An announcement made this week by the US Department of Commerce detailed the agency’s plans for distribution of $50 billion appropriated under the CHIPS and Science Act, which was signed into law last month by President Joe Biden.
The Act is aimed primarily at revitalizing the domestic semiconductor manufacturing industry in the US, which has seen its market share slip drastically in recent years due to high operational costs compared to its East Asian competition.
About $28 billion of the CHIPS and Science Act funds earmarked for the Commerce Department will go toward underwriting expansions of existing semiconductor manufacturing facilities or the construction of new ones. Specifically, the funds will be made available as loan guarantees and subsidies or grants and cooperative agreements, and the department has said that it hopes to focus more on loan underwriting in order to maximize how far the CHIPS Act dollars will go.
About $10 billion will go to domestic manufacturers that produce legacy chips and specialist products that are used in national defense applications, as well as in what the department called “critical commercial sectors,” like automotive, medical devices and information and communications technology.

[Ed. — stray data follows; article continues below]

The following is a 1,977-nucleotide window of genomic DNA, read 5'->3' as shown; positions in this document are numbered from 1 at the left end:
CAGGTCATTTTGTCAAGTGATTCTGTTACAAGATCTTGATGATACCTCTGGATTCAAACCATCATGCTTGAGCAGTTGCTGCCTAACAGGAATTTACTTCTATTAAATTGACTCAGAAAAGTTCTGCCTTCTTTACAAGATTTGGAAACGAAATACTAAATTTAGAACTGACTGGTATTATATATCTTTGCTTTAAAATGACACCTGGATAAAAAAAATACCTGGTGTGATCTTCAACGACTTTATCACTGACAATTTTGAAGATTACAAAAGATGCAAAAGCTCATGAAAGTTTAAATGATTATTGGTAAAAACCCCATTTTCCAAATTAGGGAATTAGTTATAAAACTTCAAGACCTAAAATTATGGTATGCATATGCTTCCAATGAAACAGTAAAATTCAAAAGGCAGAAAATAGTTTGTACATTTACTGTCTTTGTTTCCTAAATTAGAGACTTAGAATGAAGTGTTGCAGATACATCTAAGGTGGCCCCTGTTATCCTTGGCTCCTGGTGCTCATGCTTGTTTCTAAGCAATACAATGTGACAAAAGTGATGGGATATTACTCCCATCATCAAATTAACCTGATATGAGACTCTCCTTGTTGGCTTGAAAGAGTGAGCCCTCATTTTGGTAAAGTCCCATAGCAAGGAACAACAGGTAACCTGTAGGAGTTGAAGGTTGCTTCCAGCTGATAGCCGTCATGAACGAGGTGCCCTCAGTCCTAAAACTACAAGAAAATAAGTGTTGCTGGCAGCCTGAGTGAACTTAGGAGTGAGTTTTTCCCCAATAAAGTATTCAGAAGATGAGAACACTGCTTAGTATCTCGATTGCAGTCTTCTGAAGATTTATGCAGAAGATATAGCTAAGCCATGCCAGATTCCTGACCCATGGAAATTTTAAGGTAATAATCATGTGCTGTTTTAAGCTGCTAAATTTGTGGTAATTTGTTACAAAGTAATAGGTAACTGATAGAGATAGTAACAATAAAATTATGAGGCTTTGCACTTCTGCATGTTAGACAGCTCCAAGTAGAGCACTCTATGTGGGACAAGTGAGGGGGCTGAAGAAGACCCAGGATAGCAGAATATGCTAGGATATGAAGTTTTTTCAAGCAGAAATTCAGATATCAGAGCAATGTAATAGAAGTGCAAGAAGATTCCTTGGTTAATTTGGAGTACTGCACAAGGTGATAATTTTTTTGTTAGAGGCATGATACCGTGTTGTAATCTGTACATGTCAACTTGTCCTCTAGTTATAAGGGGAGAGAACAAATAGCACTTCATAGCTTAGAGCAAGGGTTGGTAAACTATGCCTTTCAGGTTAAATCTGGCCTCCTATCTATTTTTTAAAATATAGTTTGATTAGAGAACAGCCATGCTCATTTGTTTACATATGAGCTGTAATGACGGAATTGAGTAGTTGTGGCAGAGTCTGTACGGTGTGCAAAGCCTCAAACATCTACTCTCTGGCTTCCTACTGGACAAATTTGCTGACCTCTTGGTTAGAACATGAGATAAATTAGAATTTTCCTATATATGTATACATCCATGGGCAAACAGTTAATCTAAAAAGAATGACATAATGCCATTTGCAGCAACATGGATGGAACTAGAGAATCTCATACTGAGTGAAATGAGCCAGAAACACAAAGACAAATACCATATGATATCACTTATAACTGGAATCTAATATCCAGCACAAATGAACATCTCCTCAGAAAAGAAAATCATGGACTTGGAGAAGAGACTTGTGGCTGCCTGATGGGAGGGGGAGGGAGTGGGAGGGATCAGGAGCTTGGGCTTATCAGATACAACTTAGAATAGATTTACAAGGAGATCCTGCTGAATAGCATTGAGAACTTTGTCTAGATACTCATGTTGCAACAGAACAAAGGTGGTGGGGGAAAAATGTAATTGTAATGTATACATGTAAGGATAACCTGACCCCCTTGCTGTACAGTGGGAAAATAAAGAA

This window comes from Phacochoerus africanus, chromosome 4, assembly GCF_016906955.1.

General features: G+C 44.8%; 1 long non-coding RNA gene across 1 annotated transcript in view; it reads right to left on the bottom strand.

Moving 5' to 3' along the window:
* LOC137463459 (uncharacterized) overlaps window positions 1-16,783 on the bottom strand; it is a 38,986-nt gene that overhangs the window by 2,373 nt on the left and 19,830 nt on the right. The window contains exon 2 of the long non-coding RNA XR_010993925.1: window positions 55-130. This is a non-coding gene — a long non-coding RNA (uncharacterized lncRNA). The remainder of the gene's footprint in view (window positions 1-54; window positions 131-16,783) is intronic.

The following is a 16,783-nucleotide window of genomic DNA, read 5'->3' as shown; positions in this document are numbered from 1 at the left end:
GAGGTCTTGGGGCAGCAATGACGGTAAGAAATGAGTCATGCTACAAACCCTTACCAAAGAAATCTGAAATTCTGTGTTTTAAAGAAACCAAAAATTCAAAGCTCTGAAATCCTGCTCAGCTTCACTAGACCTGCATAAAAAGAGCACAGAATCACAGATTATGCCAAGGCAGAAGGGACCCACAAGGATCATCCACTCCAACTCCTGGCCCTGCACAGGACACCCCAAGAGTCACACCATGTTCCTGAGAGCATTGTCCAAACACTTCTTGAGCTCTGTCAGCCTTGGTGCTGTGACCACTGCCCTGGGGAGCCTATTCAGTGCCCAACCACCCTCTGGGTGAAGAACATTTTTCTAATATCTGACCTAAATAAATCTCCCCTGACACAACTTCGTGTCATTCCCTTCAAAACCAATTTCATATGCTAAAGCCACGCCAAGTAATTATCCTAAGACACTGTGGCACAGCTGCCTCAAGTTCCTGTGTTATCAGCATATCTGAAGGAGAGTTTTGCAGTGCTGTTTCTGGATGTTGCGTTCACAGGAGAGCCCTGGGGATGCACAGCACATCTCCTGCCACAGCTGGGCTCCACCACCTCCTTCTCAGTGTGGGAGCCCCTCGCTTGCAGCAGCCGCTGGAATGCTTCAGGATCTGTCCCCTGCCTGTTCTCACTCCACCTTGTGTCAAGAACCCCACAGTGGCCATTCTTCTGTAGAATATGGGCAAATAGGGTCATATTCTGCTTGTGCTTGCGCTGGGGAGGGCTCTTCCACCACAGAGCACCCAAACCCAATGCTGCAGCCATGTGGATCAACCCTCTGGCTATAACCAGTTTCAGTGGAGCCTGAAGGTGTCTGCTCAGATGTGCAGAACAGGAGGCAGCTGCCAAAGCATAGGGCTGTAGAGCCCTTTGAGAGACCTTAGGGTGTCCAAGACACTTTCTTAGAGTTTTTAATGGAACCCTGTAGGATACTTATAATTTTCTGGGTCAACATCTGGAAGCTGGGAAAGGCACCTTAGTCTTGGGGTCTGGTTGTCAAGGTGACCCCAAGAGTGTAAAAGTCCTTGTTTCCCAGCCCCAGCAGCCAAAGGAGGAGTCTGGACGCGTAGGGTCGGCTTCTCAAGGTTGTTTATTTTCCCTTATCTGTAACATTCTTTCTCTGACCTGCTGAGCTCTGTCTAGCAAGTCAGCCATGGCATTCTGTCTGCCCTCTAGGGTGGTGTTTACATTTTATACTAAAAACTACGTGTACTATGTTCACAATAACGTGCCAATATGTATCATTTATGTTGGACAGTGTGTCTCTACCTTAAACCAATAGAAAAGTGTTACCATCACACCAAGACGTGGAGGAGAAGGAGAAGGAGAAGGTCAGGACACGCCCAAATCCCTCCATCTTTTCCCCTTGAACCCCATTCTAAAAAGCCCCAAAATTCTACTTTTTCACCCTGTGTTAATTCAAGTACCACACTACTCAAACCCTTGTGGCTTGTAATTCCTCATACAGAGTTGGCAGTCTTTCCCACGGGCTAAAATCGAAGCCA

Finally, $11 billion will be allocated to three sub-agencies—the National Science and Technology Council, the National Advanced Packaging Manufacturing Program, and the National Institute of Standards and Technology—for coordinated distribution of R&D funding for projects designed to expand workforce development, provide prototyping facilities and create a host of other improvements to the US semiconductor industry.
The CHIPS Act’s major beneficiaries are still thought to be large incumbent domestic chipmakers, most notably Intel, who either already have facilities situated in the US or are planning to build them out. Other players in the semiconductor industry—particularly those focused on design and development, not manufacturing—had expressed concerns about the bill’s focus, and say that there’s not enough in it to truly help the US gain an edge in the global marketplace.
The Act’s passage comes at a weak moment for the semiconductor industry, as supply chain failures—especially those caused by Russia’s ongoing invasion of Ukraine— continue to undercut the market and cause widespread disruption in supply, at the same time as lowered demand for endpoints like PCs and smartphones continues to drop.